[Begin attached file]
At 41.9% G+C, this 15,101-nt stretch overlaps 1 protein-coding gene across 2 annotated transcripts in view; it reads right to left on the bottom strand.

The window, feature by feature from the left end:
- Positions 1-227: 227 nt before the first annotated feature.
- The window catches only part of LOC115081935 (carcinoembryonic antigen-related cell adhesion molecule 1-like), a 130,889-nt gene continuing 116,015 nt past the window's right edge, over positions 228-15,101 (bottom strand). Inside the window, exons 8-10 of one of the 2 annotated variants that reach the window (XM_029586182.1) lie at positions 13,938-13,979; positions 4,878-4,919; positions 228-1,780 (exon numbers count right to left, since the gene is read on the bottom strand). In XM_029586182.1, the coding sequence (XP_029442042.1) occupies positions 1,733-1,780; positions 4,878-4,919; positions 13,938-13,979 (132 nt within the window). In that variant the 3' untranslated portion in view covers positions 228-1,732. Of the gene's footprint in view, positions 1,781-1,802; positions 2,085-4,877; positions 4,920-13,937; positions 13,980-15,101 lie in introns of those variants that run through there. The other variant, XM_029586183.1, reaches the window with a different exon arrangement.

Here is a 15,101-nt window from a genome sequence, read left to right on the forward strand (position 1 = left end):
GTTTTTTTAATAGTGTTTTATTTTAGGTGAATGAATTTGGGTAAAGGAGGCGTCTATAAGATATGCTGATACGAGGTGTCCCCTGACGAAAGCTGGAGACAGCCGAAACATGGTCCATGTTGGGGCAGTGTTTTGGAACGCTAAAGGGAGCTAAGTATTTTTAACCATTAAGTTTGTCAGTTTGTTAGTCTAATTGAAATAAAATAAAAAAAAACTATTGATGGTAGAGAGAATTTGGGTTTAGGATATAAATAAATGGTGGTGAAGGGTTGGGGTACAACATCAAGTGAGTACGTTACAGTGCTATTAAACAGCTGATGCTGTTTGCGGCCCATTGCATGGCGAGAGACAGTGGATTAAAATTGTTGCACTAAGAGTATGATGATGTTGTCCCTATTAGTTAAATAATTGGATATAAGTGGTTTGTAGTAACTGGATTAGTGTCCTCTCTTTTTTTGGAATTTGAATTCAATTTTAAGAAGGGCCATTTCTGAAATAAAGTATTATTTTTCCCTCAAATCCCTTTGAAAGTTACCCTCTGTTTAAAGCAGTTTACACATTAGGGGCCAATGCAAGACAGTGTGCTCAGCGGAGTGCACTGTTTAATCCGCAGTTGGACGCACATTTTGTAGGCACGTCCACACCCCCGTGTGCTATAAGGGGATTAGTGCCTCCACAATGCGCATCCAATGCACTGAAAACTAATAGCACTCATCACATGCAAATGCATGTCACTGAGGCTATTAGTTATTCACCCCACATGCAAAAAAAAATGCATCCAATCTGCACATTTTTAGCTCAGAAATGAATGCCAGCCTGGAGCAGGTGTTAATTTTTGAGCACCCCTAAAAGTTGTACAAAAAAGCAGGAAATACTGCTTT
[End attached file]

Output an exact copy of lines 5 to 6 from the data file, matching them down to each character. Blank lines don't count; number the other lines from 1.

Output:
Here is a 15,101-nt window from a genome sequence, read left to right on the forward strand (position 1 = left end):
GTTTTTTTAATAGTGTTTTATTTTAGGTGAATGAATTTGGGTAAAGGAGGCGTCTATAAGATATGCTGATACGAGGTGTCCCCTGACGAAAGCTGGAGACAGCCGAAACATGGTCCATGTTGGGGCAGTGTTTTGGAACGCTAAAGGGAGCTAAGTATTTTTAACCATTAAGTTTGTCAGTTTGTTAGTCTAATTGAAATAAAATAAAAAAAAACTATTGATGGTAGAGAGAATTTGGGTTTAGGATATAAATAAATGGTGGTGAAGGGTTGGGGTACAACATCAAGTGAGTACGTTACAGTGCTATTAAACAGCTGATGCTGTTTGCGGCCCATTGCATGGCGAGAGACAGTGGATTAAAATTGTTGCACTAAGAGTATGATGATGTTGTCCCTATTAGTTAAATAATTGGATATAAGTGGTTTGTAGTAACTGGATTAGTGTCCTCTCTTTTTTTGGAATTTGAATTCAATTTTAAGAAGGGCCATTTCTGAAATAAAGTATTATTTTTCCCTCAAATCCCTTTGAAAGTTACCCTCTGTTTAAAGCAGTTTACACATTAGGGGCCAATGCAAGACAGTGTGCTCAGCGGAGTGCACTGTTTAATCCGCAGTTGGACGCACATTTTGTAGGCACGTCCACACCCCCGTGTGCTATAAGGGGATTAGTGCCTCCACAATGCGCATCCAATGCACTGAAAACTAATAGCACTCATCACATGCAAATGCATGTCACTGAGGCTATTAGTTATTCACCCCACATGCAAAAAAAAATGCATCCAATCTGCACATTTTTAGCTCAGAAATGAATGCCAGCCTGGAGCAGGTGTTAATTTTTGAGCACCCCTAAAAGTTGTACAAAAAAGCAGGAAATACTGCTTT